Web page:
COURT GRANTS VICTIM PRIORITY ACCESS TO R.KELLY’S ROYALTY FUND
By Adeniyi Onaara
According to reports, the singer’s label fund had a 2020 worth of $1.5 million.
In February, R. Kelly was given a second sentence for his crimes of sexual assault and other heinous deeds, and the court gave a victim of his activities priority access to his royalties fund. Additionally, Heather Williams will be the first person to be able to access funds from Kelly’s Sony Music royalties account, according to a decision made by the Illinois Supreme Court on Thursday, March 23.
Additionally, Billboard stated that the fund’s value in 2020 will be $1.5 million. Williams also received preference over Midwest Commercial Funding, a property management who successfully sued the musician for unpaid rent and won the case for $3.5 million.
Also in 2020, the victim in issue, who claimed that the R&B musician enticed her to his studio when she was 16 years old, was successful in suing him for $4 million in civil court.
He offered to be in a music video, but instead repeatedly assaulted and had relations with her. A lower court’s conclusion that Williams had precedence because she legally submitted a demand for the money before Midwest commercial is supported by the state’s supreme court’s decision.
As a result, the court mandated that she receive the entirety of the aforementioned fund as well as royalty payments going forward until the $4 million judgment was fully satisfied.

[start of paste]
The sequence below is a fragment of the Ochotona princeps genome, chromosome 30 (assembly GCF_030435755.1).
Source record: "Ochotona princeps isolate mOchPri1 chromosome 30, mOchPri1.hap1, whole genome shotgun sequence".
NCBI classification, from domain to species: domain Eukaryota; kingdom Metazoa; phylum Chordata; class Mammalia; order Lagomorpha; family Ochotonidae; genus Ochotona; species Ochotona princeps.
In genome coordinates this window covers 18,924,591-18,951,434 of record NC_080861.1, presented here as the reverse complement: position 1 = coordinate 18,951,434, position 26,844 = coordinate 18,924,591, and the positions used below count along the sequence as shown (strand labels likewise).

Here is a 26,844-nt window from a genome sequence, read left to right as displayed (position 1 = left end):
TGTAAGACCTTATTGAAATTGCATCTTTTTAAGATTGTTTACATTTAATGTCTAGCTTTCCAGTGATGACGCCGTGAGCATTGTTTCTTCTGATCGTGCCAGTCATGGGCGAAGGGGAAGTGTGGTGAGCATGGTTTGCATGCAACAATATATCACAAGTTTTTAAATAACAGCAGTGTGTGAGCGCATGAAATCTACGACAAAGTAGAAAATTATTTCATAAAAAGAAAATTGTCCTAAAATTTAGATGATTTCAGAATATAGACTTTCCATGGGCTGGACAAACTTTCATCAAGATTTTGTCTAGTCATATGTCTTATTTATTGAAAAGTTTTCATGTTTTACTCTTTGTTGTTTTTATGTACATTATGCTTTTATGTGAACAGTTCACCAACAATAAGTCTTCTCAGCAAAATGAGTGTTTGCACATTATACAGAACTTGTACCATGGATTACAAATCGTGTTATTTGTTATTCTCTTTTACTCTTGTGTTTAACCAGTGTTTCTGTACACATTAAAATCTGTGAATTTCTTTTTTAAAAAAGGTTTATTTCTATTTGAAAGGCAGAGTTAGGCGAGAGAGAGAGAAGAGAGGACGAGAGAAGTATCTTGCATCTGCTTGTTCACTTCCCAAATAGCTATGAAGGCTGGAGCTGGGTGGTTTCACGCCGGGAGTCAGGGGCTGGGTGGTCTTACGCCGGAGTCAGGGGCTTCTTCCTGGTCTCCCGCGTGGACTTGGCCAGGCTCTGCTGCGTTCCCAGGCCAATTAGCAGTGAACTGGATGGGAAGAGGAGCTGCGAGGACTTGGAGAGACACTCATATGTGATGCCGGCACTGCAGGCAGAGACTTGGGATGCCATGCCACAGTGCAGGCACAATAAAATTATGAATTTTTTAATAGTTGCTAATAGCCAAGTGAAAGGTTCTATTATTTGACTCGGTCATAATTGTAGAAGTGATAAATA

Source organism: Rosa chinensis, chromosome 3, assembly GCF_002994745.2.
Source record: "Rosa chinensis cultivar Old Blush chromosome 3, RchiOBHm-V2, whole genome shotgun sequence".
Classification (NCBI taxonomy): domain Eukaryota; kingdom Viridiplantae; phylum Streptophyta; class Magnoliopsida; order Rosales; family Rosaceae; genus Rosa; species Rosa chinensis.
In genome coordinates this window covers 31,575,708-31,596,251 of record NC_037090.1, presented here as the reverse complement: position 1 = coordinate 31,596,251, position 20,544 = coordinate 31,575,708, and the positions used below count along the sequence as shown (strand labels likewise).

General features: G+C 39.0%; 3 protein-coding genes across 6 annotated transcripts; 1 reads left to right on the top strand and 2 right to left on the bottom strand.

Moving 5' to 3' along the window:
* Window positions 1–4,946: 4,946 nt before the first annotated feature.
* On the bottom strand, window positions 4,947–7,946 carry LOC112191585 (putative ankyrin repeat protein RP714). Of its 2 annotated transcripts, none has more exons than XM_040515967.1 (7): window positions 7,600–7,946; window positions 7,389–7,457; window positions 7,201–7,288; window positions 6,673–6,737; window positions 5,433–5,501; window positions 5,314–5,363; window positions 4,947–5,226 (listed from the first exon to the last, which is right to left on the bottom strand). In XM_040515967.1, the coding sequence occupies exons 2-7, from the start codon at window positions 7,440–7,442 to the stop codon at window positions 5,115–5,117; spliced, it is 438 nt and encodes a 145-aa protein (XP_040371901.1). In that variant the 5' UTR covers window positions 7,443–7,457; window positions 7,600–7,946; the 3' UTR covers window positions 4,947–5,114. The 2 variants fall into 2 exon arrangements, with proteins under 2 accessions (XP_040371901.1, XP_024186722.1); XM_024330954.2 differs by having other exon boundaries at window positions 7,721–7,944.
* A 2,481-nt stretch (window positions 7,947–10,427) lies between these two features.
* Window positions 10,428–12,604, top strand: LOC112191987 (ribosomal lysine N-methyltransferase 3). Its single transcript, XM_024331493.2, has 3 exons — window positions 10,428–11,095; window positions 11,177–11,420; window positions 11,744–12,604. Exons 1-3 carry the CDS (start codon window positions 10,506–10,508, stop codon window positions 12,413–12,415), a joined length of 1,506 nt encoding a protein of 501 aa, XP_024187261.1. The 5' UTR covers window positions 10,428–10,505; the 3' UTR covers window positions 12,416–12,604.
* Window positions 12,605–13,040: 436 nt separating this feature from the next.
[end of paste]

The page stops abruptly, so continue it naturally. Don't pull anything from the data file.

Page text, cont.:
Meanwhile, Kelly’s attorney Jennifer Bonjean plans to get the verdict overturned since she maintains that Kelly was unaware of it. She said, “Even though the courts were well aware that Kelly was detained, unrepresented at times, and facing numerous criminal indictments, I’ve never in my career seen such a flouting of the rules to deny him even the ability to defend these civil matters.
In fact, a significant portion of these civil actions took place without Kelly’s awareness.
It’s unclear, though, if Williams will be given preference over the money the artist owes to victims of criminal crimes. Whatever the case, his team has a lot to manage and consider after his sentences.
The difficult question right now is if his victims really do obtain fair and appropriate recompense after years of judicial proceedings.
For their experiences, such a concept is nonexistent, but hopefully they face little roadblocks on the way to justice.